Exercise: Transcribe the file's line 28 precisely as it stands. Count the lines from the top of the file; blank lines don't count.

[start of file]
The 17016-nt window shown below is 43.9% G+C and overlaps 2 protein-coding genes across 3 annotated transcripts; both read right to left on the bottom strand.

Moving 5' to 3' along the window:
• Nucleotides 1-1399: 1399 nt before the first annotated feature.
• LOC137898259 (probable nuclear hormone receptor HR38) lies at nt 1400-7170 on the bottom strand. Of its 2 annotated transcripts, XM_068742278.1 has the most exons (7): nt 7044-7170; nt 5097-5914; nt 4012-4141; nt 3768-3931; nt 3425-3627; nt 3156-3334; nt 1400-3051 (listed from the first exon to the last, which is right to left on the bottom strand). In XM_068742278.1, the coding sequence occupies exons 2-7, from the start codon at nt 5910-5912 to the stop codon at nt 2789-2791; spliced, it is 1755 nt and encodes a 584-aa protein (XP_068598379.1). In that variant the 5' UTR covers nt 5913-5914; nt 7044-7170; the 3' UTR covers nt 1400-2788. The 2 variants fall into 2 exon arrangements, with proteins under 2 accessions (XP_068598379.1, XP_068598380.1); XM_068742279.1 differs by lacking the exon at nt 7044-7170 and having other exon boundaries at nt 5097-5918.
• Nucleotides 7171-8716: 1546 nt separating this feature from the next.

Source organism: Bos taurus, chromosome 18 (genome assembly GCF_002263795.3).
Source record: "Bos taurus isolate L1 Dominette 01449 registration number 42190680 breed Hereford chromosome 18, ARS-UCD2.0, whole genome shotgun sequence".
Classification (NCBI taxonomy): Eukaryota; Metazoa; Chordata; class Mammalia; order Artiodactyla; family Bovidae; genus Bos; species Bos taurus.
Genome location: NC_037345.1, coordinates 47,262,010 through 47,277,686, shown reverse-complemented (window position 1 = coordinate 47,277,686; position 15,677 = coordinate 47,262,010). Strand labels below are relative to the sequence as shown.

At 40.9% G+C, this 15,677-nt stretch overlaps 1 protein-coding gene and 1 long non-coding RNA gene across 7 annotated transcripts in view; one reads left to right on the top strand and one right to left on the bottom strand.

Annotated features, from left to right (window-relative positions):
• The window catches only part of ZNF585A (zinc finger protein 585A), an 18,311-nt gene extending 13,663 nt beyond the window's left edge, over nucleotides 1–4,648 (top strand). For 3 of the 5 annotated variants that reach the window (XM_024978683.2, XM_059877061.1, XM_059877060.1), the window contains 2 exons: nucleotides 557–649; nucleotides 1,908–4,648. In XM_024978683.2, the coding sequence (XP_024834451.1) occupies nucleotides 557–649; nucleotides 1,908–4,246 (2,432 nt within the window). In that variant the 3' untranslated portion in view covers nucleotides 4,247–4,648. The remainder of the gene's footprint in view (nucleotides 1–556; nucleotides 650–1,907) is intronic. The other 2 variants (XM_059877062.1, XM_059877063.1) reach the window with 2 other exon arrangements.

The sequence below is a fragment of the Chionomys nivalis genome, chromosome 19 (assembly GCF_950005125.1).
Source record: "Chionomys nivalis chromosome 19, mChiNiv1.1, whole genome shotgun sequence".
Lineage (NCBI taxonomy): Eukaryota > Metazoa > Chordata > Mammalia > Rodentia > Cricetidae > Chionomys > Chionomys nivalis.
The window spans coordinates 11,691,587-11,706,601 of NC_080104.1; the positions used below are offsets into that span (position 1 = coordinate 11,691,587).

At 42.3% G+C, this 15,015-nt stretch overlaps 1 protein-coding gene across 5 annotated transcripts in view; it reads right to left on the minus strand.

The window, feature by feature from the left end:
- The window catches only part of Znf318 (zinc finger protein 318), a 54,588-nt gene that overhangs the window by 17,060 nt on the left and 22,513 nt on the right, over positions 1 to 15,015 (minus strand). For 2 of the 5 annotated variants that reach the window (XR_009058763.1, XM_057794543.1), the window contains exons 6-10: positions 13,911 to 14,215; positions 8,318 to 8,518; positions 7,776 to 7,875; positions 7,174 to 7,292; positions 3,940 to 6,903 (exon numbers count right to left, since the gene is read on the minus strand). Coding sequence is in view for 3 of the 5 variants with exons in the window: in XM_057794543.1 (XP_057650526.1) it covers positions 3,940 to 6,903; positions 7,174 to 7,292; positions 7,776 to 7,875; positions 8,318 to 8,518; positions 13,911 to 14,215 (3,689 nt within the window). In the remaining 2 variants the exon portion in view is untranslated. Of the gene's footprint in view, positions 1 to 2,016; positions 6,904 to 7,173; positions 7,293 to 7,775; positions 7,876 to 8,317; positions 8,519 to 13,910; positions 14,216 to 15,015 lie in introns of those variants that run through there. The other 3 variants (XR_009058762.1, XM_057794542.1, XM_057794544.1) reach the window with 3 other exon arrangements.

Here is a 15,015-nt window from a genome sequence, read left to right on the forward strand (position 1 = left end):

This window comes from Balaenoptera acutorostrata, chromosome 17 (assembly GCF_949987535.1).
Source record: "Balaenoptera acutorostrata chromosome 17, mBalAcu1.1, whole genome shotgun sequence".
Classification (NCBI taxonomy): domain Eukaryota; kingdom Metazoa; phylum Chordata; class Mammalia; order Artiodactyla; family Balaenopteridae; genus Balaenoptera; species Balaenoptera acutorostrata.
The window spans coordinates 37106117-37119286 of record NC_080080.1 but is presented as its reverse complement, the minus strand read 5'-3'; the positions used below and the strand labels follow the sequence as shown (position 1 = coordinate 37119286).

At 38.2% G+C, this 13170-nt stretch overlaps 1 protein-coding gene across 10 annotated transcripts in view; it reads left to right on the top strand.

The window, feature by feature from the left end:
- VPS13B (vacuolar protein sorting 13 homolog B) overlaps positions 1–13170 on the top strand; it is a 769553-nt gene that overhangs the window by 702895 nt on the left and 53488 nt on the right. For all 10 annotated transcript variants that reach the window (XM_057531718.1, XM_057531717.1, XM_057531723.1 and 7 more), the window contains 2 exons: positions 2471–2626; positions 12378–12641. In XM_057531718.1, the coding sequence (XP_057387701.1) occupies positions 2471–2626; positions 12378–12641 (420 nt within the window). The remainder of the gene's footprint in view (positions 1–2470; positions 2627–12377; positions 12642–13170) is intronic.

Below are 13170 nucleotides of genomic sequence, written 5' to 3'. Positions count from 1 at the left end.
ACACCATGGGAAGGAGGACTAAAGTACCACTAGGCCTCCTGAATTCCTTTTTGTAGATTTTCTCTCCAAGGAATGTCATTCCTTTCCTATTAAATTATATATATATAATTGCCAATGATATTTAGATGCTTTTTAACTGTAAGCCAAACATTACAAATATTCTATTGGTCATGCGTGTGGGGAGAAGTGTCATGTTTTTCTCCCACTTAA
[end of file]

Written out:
Below are 13170 nucleotides of genomic sequence, written 5' to 3'. Positions count from 1 at the left end.